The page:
ADTÃ¢â‚¬â„¢s changing tides
BOCA RATON, Fla. - In 2001, security industry insiders were not sure where ADT was headed. Under Tyco management, the company changed its business plan - becoming focused on acquisitions in the security market and quick revenue strategies.
Fast forward to today. Gone are the deals and high attrition rates. Gone are the exasperated dealers, frustrated with changing contracts and a lack of compensation.
Controversial ADT Security Services has been replaced by a company striving to take its business, and its reputation, to a higher level by moving away from its previous mass marketing strategy.
Ã¢â‚¬Å“All of these changes that have been put into place are aimed at accomplishing our goals while encouraging future, sustainable growth,Ã¢â‚¬Â said Bill Barnes, vice president of dealer development at ADT.
The companyÃ¢â‚¬â„¢s transition has been propelled by changes made to its dealer program in the fall of 2003. Since that time, the company has been cautiously adding to its authorized dealer program and it plans on continuing with the additions - between 75 and 100 in the next 12 months, according to Barnes, after a substantial downsizing in 2001.
More notably, ADT has thrown its free systems approach out the window. Instead, customers now pay an upfront fee of $99.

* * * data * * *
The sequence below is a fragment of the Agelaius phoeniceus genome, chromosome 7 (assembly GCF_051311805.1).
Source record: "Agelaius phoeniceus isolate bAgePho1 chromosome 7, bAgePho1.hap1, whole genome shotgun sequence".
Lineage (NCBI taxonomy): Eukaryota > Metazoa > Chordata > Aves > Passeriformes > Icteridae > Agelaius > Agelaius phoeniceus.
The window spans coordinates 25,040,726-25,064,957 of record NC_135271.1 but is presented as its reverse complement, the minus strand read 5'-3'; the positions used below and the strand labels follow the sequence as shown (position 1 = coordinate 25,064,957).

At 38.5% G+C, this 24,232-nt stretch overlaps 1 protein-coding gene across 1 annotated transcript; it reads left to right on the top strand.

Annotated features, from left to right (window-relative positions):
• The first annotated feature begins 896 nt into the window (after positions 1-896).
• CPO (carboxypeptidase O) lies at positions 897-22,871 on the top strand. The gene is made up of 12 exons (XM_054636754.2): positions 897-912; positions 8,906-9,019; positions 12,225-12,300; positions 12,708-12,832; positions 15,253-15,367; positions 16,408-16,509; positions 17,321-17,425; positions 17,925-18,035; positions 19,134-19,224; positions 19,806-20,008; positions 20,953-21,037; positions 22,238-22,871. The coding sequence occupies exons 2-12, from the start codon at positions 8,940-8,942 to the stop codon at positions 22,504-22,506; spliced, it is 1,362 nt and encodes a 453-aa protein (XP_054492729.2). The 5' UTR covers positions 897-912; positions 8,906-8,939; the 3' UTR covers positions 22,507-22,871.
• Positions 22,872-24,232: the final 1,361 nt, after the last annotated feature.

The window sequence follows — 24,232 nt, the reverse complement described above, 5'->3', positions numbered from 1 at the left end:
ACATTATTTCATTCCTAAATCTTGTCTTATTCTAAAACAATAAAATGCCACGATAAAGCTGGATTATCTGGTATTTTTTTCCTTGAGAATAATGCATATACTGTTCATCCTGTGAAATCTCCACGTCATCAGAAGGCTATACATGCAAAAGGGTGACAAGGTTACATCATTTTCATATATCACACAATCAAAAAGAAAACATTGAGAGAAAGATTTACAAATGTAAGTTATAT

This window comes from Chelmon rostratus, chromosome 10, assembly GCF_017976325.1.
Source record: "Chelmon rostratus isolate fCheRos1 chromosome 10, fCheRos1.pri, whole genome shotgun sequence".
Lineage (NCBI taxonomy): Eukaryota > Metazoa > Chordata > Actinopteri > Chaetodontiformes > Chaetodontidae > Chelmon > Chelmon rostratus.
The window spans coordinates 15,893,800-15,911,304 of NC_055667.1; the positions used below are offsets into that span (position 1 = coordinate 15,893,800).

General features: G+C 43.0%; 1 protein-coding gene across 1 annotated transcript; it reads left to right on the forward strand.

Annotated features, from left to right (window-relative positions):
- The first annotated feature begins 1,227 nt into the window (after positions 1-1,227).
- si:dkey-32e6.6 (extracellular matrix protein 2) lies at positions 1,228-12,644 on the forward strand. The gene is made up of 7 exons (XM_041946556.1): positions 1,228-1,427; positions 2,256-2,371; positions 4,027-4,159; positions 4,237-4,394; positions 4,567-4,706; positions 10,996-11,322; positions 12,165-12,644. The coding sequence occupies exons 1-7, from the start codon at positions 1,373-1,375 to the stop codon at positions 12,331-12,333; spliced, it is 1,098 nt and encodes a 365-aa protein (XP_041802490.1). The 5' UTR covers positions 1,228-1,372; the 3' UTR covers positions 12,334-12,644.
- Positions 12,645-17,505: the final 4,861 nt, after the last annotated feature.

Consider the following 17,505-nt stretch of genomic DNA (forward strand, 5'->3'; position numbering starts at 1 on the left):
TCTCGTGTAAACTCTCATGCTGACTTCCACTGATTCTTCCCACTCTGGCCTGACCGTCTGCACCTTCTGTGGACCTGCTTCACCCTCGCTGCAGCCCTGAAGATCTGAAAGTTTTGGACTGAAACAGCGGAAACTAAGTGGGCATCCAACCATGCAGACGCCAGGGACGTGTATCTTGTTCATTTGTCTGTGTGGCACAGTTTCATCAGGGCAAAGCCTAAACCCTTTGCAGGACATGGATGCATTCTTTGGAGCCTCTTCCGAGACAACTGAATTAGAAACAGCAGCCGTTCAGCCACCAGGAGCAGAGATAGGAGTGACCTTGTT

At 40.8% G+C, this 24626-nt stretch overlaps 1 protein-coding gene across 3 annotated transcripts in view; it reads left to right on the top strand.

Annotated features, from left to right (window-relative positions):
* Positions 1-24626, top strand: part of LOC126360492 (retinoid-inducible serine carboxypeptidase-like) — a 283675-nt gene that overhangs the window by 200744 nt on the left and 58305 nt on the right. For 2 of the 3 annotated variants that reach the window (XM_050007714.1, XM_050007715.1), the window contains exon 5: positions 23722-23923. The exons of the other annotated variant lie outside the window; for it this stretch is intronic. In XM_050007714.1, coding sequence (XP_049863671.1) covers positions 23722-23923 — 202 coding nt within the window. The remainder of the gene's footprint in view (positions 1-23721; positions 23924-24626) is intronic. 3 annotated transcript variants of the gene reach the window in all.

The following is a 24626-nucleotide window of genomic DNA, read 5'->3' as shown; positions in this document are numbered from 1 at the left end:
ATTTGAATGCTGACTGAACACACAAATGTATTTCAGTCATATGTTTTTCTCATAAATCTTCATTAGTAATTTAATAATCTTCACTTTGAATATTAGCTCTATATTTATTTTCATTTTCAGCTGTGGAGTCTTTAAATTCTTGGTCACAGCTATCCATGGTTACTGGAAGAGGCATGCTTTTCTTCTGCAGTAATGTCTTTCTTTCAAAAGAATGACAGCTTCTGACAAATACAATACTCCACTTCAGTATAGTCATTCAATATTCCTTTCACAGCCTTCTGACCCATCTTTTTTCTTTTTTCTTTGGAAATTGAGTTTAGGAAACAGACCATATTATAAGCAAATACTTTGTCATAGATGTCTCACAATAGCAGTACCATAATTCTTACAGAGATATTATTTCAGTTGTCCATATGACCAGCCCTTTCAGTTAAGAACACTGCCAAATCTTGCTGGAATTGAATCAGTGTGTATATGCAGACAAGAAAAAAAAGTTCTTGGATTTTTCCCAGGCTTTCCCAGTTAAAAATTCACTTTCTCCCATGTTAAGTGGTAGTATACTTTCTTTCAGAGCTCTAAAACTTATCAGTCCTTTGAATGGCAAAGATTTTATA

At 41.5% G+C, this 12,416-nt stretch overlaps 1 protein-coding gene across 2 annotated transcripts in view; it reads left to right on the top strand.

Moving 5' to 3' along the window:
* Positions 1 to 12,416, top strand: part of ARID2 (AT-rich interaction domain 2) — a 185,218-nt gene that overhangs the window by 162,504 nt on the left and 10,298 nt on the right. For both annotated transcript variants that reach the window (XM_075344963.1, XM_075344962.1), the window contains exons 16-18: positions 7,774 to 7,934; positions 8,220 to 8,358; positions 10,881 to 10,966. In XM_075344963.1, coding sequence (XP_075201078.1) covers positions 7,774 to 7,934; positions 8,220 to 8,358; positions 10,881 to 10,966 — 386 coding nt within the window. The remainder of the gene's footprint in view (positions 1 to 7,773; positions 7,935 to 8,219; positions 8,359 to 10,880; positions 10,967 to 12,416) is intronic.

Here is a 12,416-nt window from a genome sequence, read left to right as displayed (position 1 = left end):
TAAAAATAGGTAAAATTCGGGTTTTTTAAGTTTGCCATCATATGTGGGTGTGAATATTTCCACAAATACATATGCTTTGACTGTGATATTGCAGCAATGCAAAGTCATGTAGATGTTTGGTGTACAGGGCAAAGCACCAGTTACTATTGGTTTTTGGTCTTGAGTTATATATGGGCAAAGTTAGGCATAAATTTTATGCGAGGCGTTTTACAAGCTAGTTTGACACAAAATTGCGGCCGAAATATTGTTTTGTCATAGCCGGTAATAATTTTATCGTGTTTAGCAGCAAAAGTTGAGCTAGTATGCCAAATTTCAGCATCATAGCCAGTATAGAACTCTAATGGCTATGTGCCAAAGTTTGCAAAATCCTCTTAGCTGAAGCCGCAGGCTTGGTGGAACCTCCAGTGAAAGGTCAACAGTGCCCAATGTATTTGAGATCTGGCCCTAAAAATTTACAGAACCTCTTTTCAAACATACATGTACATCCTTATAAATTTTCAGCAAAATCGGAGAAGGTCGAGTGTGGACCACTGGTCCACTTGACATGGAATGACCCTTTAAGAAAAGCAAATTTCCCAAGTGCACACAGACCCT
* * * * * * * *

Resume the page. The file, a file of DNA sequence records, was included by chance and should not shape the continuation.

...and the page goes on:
Michael Barnes, president of Barnes Associates, said that ADTÃ¢â‚¬â„¢s previous cutbacks and alterations were necessary to weed out the programÃ¢â‚¬â„¢s unproductive sectors so that the company could focus on its long-term goals.
Ã¢â‚¬Å“They needed a smaller, more focused group with which to make necessary adjustments, both in the structure of the arrangements and the pricing,Ã¢â‚¬Â Barnes said. Ã¢â‚¬Å“That appears to have been accomplished.Ã¢â‚¬Â
The changes to the program affect an already established network of dealers, many who already survived cutbacks. Dealers were required to deal with ADTÃ¢â‚¬â„¢s raised customer credit requirements and price. With the new approach, Jimmy McClellan, an ADT dealer based in Mississippi, saw his customer and installation numbers drop.
Ã¢â‚¬Å“It made a difference because I lost customers,Ã¢â‚¬Â McClellan said. His company, Security Services, which has two locations in the state, went from installing 80 systems a month to 60 systems per month after ADTÃ¢â‚¬â„¢s implementation of the upfront fee.
But the higher costs associated with the systems for the consumer resulted in higher revenues.
Ã¢â‚¬Å“It cut our numbers, but raised our profit levels,Ã¢â‚¬Â he said.
McClellan said his company has adapted to the change. To assist dealers, ADT offered training classes to educate them on acquiring new clients at this new price level.
Ã¢â‚¬Å“I look at it as I am part of ADT and what is good for them is good for me,Ã¢â‚¬Â he said.
Other members of the industry also see the move to charge more for systems as a positive change for the entire industry.
Ã¢â‚¬Å“ItÃ¢â‚¬â„¢s a hopeful trend,Ã¢â‚¬Â said Jean Levenson, president of Sentry Alarms in New York. Ã¢â‚¬Å“When you give systems away for free, people will treat it as free.Ã¢â‚¬Â